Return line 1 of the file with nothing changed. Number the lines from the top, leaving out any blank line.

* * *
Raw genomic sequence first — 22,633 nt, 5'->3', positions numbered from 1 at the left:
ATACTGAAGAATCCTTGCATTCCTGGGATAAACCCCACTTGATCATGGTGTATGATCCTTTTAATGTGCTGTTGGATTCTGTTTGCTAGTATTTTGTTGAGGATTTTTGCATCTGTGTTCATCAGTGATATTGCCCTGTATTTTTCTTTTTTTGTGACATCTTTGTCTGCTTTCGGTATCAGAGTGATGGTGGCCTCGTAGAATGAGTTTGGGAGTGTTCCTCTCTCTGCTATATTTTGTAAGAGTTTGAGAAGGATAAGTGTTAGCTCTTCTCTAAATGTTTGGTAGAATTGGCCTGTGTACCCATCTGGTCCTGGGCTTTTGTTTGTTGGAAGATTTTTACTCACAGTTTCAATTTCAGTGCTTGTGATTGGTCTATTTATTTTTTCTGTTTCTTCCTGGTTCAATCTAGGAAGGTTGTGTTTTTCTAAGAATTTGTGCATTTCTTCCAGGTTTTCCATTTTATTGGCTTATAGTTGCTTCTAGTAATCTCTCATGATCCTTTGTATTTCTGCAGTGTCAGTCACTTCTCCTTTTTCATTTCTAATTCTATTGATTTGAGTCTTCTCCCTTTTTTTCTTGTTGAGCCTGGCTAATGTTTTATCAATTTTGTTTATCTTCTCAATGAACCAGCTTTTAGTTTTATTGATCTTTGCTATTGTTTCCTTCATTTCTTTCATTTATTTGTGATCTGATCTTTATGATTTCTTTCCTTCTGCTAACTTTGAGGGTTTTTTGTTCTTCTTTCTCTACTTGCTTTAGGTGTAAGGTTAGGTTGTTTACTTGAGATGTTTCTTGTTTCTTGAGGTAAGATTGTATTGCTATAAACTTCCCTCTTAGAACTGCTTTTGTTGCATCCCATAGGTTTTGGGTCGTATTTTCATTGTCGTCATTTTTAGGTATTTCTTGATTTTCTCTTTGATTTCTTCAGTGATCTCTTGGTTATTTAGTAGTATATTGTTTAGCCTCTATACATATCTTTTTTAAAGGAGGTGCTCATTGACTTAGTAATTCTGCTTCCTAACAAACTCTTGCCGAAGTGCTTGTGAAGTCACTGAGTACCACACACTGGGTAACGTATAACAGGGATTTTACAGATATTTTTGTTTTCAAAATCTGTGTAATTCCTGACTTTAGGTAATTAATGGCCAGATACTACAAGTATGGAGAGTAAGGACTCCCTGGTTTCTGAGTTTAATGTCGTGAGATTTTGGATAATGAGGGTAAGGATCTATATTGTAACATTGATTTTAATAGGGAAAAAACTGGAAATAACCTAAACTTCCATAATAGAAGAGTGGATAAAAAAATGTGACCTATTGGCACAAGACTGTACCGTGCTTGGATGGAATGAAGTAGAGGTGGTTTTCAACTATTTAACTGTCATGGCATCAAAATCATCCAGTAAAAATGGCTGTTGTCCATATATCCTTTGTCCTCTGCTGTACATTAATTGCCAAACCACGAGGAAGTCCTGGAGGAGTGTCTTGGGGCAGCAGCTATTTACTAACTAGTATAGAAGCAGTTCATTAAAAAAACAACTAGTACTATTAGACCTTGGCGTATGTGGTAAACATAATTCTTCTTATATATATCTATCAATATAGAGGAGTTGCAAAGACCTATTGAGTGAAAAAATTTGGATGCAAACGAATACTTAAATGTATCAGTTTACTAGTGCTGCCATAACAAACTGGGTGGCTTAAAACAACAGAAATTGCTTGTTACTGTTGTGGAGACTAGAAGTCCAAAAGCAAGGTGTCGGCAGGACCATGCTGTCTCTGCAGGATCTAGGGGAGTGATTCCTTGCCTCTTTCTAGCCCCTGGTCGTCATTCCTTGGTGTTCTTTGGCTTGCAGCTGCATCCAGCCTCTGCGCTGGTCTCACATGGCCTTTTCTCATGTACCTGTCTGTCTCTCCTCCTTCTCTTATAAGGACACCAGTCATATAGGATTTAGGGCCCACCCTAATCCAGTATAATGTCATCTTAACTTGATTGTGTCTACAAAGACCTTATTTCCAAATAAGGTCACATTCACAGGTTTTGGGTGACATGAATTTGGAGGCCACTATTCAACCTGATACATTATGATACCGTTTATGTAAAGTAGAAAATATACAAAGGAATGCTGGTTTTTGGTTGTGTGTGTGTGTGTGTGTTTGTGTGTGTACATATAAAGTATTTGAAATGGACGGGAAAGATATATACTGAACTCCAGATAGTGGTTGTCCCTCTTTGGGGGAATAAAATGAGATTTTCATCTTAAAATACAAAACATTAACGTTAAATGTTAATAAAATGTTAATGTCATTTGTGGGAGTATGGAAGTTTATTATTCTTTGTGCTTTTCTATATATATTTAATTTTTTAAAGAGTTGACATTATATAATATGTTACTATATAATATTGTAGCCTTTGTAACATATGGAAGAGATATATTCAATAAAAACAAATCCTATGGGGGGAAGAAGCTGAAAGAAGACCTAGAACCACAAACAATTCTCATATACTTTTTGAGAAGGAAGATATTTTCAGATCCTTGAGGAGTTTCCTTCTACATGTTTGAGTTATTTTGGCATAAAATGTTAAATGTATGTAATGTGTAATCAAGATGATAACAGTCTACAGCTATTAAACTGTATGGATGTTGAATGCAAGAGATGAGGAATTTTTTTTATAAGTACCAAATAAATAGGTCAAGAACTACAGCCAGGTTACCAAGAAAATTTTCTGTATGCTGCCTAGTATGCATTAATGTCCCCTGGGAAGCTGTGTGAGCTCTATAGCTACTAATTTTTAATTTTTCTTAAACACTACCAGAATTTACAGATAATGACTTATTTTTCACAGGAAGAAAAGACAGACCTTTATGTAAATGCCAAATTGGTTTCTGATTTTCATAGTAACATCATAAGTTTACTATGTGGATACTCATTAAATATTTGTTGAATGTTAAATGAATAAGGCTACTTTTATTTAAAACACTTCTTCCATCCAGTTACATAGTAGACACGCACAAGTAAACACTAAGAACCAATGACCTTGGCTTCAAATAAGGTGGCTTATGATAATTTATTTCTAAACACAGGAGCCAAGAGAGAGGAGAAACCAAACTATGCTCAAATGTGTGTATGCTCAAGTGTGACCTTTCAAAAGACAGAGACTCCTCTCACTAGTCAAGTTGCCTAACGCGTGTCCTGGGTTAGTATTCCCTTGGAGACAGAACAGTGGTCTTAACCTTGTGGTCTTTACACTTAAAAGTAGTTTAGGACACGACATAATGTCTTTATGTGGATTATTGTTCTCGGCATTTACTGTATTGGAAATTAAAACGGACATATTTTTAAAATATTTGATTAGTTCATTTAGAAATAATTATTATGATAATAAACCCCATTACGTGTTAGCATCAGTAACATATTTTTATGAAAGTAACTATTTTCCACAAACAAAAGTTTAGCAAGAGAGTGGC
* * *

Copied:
Raw genomic sequence first — 22,633 nt, 5'->3', positions numbered from 1 at the left: